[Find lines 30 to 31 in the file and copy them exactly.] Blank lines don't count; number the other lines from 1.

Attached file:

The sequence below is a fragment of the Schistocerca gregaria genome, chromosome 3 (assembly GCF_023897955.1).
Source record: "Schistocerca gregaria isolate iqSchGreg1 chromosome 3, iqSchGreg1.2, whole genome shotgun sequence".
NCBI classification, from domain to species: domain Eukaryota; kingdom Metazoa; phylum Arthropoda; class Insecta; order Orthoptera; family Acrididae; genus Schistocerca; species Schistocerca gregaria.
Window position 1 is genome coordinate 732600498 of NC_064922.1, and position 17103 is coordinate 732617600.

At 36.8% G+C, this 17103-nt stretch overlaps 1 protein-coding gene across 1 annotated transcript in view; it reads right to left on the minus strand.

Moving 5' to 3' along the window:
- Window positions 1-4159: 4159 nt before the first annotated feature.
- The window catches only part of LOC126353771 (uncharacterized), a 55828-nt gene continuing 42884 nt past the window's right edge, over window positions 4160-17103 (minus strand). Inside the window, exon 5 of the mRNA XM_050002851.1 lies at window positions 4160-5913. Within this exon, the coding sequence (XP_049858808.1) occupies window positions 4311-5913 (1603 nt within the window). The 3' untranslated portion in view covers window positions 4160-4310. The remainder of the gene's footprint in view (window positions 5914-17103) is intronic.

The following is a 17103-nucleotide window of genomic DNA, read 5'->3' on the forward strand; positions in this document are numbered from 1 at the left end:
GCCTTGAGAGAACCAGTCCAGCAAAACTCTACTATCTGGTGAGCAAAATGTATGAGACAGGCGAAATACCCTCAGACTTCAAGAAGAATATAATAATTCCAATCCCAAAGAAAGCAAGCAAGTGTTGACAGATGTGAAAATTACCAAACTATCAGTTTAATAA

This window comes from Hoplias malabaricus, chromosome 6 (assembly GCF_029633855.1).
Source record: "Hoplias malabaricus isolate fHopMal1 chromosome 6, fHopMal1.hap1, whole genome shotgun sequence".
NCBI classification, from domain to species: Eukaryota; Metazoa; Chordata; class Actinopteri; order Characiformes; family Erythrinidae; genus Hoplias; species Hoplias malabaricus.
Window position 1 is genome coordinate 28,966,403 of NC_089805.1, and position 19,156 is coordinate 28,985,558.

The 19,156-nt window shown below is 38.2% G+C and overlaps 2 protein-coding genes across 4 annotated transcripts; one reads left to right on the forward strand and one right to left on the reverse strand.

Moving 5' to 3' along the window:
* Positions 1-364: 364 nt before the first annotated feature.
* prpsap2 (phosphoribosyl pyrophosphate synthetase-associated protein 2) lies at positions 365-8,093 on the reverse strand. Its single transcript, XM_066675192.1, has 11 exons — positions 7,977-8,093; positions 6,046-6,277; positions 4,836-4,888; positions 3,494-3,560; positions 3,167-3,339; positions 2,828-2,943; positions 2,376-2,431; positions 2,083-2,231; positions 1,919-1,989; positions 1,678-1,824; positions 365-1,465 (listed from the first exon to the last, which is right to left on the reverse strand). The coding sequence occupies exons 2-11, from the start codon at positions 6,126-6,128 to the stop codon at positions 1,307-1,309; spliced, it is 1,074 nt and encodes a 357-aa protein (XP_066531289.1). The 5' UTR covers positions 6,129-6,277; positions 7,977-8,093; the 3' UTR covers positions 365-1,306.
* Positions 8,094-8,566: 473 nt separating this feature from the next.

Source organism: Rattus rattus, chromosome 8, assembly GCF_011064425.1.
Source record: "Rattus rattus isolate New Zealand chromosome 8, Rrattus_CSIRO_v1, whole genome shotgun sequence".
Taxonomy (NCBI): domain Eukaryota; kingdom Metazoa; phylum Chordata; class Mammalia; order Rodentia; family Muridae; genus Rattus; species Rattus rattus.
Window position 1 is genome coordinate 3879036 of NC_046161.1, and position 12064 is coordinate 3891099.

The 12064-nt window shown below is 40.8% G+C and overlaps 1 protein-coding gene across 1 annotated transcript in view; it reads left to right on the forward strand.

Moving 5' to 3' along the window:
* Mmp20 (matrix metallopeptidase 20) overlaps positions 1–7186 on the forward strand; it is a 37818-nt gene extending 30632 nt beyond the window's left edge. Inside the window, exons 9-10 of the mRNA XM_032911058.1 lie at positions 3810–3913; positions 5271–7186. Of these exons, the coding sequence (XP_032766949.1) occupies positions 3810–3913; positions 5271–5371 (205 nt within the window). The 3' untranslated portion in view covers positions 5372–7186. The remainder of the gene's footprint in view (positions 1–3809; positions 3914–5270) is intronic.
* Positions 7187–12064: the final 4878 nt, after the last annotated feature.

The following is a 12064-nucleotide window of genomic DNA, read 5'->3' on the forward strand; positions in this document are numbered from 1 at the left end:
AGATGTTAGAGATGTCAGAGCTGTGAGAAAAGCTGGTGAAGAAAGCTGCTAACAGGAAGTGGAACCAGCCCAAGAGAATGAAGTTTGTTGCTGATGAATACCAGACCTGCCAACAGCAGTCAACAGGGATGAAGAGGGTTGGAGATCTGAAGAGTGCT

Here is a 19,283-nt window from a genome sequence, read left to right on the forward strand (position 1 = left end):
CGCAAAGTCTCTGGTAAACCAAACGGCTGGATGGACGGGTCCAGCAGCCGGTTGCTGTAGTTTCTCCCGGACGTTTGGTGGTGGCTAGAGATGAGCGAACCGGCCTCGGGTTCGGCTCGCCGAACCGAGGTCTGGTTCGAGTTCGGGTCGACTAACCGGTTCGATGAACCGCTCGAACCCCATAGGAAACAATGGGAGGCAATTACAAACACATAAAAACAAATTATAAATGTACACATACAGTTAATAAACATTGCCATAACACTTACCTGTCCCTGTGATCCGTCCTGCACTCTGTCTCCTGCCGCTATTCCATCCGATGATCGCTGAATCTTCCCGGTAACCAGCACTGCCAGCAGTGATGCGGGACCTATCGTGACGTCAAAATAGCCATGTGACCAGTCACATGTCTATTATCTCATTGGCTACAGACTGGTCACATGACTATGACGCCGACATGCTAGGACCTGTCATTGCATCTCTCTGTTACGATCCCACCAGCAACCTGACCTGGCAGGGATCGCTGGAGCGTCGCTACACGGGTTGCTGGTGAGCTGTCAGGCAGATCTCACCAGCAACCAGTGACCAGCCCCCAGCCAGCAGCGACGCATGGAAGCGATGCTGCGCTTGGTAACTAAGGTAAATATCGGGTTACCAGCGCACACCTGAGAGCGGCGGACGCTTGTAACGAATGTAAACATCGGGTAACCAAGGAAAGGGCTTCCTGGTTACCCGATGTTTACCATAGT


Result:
Here is a 19,283-nt window from a genome sequence, read left to right on the forward strand (position 1 = left end):
CGCAAAGTCTCTGGTAAACCAAACGGCTGGATGGACGGGTCCAGCAGCCGGTTGCTGTAGTTTCTCCCGGACGTTTGGTGGTGGCTAGAGATGAGCGAACCGGCCTCGGGTTCGGCTCGCCGAACCGAGGTCTGGTTCGAGTTCGGGTCGACTAACCGGTTCGATGAACCGCTCGAACCCCATAGGAAACAATGGGAGGCAATTACAAACACATAAAAACAAATTATAAATGTACACATACAGTTAATAAACATTGCCATAACACTTACCTGTCCCTGTGATCCGTCCTGCACTCTGTCTCCTGCCGCTATTCCATCCGATGATCGCTGAATCTTCCCGGTAACCAGCACTGCCAGCAGTGATGCGGGACCTATCGTGACGTCAAAATAGCCATGTGACCAGTCACATGTCTATTATCTCATTGGCTACAGACTGGTCACATGACTATGACGCCGACATGCTAGGACCTGTCATTGCATCTCTCTGTTACGATCCCACCAGCAACCTGACCTGGCAGGGATCGCTGGAGCGTCGCTACACGGGTTGCTGGTGAGCTGTCAGGCAGATCTCACCAGCAACCAGTGACCAGCCCCCAGCCAGCAGCGACGCATGGAAGCGATGCTGCGCTTGGTAACTAAGGTAAATATCGGGTTACCAGCGCACACCTGAGAGCGGCGGACGCTTGTAACGAATGTAAACATCGGGTAACCAAGGAAAGGGCTTCCTGGTTACCCGATGTTTACCATAGT